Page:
The pleiades and star clusters

The Pleiades is a beautiful example of a star cluster. It is often called “the seven sisters.” There are many stories from mythology that are associated with the Pleiades star cluster. The Pleiades can be seen in the Constellation Taurus with the naked eye if you are in a location with a very dark sky and little light pollution. The Pleiades can be found by first finding the Constellation Orion with its 3 “belt” stars, then follow the line of the belt pointing to the Pleiades.

Picture credit: NASA, ESA, AURA/Caltech, Palomar Observatory

The Pleiades is considered an open cluster by astronomers, which means the stars in it are far enough apart that they are slowly drifting apart and their collective gravity is not enough to hold them together. But, they do move together in our galaxy. If a star cluster has stars closer together so that gravity is strong enough to keep them from drifting apart, they are referred to as a “bound cluster.” The Pleiades also exist in a nebula, a gas cloud in space that is referred to by astronomers as a “reflection nebula.” The Pleiades stars are mostly bright blue stars and are generally larger than our Sun. This makes for beautiful pictures. The Pleiades have also been important for astronomers refining methods for measuring distance. The Pleiades are about 440 Light-Years (LY) from Earth, within our galaxy. The most direct method for determining distance is the method called Parallax, which is a simple triangulation technique. Parallax can currently be done for stars out to about 500 LY. The Hubble Space Telescope results were compared to ground based telescopes to refine the distance estimate. Some sources say there are about 500 stars in the Pleiades, others say as many as 1000 or more. But with the naked eye we only see a few of them. Such a beautiful group of stars stands out to us even though it is small in the sky.

The Pleiades are mentioned in the Bible in Job 9:7-10, Job 38:31-33, and Amos 5:6-9. The Pleiades are always mentioned with Orion in these verses. This is probably because the names of the Constellations are very ancient and there has long been stories from different cultures about mythical characters that people have associated with the stars. The Greek myth for this has a trouble-maker named Orion who was chasing the seven sisters who were the daughters of Atlas. In the story the sisters were turned into stars so that Orion could not reach them. There are other similar stories to this that likely are from before the Greeks. However, the Bible mentions them to make points about God. The stars are far beyond our control. But God created the stars and controls them. I’ve often thought, why did God create so much beauty in the universe? He didn’t have to, but He did. I think it shows us his goodness and greatness. Job 9:7-10 has the following (NIV text; blue emphasis added):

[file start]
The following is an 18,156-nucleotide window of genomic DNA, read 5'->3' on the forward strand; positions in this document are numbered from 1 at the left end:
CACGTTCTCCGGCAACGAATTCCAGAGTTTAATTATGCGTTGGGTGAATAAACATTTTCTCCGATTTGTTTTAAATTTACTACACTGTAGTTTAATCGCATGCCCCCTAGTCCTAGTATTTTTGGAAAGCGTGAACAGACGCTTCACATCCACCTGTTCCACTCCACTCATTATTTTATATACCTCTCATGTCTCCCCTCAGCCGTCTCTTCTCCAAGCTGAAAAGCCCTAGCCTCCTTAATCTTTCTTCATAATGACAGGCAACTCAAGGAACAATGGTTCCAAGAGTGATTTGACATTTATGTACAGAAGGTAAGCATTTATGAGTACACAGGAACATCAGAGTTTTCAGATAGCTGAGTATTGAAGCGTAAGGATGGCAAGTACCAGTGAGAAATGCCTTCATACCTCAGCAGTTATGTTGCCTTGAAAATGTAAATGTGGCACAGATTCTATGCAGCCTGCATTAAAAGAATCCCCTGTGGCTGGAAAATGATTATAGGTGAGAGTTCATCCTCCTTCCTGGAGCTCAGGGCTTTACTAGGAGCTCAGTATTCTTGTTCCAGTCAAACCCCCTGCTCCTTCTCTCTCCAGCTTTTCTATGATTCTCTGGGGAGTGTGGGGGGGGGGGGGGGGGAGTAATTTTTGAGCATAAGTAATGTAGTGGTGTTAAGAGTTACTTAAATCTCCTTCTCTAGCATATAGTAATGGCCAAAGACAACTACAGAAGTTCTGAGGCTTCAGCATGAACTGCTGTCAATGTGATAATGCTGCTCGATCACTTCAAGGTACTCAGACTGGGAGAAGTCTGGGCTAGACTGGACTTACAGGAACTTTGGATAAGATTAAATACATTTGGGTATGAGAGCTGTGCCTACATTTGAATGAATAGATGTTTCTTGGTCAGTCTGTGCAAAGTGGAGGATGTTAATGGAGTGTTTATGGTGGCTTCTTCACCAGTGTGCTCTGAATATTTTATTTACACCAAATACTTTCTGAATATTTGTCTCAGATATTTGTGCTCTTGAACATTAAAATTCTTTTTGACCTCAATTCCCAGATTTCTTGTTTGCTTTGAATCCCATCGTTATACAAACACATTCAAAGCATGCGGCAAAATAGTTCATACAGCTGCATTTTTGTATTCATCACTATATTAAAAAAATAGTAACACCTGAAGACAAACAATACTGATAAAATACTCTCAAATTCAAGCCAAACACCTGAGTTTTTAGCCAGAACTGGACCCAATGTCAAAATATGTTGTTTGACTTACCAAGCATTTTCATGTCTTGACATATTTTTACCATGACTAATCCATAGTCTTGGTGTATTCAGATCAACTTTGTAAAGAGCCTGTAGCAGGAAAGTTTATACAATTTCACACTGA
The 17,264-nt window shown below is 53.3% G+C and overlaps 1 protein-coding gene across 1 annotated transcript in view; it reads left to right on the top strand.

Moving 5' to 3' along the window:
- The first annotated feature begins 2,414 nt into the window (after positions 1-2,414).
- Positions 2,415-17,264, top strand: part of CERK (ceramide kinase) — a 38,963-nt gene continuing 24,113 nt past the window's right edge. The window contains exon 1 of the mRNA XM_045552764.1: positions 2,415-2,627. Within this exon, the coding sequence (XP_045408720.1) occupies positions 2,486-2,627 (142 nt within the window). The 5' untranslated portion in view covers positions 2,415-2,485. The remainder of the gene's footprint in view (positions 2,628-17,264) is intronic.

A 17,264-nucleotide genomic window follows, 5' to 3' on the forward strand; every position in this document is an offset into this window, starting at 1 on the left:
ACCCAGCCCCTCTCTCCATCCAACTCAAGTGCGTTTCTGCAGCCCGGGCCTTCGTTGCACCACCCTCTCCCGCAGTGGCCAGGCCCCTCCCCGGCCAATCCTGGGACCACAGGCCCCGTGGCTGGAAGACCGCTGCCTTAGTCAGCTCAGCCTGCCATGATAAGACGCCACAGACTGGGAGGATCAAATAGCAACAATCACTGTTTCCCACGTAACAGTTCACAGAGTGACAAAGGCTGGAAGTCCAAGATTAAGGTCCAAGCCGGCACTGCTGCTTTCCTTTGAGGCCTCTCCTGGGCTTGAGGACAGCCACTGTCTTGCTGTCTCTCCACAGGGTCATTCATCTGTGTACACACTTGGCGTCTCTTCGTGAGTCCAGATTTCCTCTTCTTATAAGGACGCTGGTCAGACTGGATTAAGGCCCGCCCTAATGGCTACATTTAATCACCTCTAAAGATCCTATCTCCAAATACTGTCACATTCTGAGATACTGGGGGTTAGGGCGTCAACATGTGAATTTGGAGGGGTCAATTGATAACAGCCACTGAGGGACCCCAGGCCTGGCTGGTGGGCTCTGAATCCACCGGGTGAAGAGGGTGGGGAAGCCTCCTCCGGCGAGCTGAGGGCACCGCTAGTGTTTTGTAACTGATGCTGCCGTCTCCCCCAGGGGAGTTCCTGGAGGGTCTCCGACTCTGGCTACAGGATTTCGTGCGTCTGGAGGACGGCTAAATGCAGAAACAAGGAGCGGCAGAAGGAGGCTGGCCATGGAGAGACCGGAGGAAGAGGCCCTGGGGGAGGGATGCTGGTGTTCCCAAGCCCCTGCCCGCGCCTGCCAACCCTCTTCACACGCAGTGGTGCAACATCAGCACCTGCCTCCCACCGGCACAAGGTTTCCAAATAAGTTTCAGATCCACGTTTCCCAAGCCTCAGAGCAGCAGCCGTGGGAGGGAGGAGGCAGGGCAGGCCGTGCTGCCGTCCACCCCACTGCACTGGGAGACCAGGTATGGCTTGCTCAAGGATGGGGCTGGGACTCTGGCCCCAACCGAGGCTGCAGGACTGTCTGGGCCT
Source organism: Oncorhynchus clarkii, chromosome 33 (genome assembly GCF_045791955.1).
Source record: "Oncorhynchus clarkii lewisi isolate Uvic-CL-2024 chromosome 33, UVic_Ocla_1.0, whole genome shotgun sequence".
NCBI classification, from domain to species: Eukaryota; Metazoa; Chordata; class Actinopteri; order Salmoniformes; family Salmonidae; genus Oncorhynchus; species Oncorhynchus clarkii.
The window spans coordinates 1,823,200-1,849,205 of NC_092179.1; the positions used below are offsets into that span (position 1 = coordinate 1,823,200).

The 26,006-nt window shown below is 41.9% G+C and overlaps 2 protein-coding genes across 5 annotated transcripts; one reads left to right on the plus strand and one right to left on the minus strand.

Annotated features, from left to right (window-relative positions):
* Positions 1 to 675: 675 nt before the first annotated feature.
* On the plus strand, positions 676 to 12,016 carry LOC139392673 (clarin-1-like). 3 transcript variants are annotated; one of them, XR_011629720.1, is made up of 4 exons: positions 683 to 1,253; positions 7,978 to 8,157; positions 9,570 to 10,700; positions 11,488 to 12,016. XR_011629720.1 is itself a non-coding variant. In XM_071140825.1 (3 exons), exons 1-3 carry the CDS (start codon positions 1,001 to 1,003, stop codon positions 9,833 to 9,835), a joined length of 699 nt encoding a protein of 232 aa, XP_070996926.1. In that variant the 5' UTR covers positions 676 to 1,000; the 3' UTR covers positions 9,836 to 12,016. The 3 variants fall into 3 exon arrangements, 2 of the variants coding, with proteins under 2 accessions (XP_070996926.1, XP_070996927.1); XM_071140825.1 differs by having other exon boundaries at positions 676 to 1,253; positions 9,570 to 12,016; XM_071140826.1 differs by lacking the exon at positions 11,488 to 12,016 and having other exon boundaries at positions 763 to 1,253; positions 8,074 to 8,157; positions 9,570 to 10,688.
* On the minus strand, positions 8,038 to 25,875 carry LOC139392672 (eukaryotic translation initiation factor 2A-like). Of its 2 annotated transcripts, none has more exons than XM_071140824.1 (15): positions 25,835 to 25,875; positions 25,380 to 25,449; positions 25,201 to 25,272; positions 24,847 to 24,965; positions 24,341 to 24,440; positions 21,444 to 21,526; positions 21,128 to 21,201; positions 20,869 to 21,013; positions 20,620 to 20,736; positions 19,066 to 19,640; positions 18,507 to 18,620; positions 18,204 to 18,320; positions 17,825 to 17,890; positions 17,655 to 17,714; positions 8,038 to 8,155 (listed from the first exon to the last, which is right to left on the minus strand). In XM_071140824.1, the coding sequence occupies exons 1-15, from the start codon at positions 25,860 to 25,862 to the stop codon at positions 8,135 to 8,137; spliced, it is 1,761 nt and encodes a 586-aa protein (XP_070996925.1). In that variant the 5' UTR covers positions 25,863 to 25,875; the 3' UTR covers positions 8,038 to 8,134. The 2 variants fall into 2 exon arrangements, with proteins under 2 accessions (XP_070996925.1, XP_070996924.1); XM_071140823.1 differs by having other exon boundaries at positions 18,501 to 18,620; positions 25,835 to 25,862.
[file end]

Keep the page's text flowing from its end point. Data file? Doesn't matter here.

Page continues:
7He speaks to the sun and it does not shine;
he seals off the light of the stars.                       
8He alone stretches out the heavens         
and treads on the waves of the sea.

He is the Maker of the Bear and Orion,
the Pleiades and the constellations of the south.

 10He performs wonders that cannot be fathomed,
miracles that cannot be counted.

Astronomers have discovered some puzzling things about blue stars and star clusters. Astronomers examine the spectra of the light from stars and infer things about the ages of the stars and how they formed. I question much of this because it goes well beyond real verification. I do not accept that we can know how old a star is just from observing it’s spectra. I also question accepted ideas on star formation, since you cannot actually see stars forming in dense nebulas. Blue stars are believed to be “young” by most astronomers, such as 100 million years or less. Blue stars are large massive stars that burn up their hydrogen fuel very rapidly. So blue stars cannot last billions of years, yet there are many blue stars in our galaxy and most galaxies. I think you could argue these stars suggest the galaxy is younger than astronomers generally believe. If you accept that our galaxy is billions of years old but the blue stars are only millions of years old, then the blue stars would have to continue forming or they would have disappeared by now. This is the usual way scientists understand blue stars. But it possible to view the galaxy as young and then the blue stars, being some of the youngest objects in it, are an indicator of the young age of the galaxy. This is advocated in this article by astronomer Jason Lisle ( ). This is relevant to the Pleiades since it is a cluster of blue stars.

A mystery recently discovered about star clusters is from NASA’s Chandra X-Ray observatory satellite. In studying star clusters, the age of the stars is inferred from their light as mentioned above. Accepted theories would have expected the stars in a cluster to form from inside-out, since the denser regions of a collapsing cloud would be deeper in the interior. So scientists expected the older stars in the cluster to be closer to the center, but they found this was often wrong. The older stars were in the outer regions of the cluster. The reason for this is unknown. I would say astronomers reasoning about the ages of objects is often wrong. Certainly there is a need for more research on star clusters and what is truly going on in them. To see the NASA article on this go to

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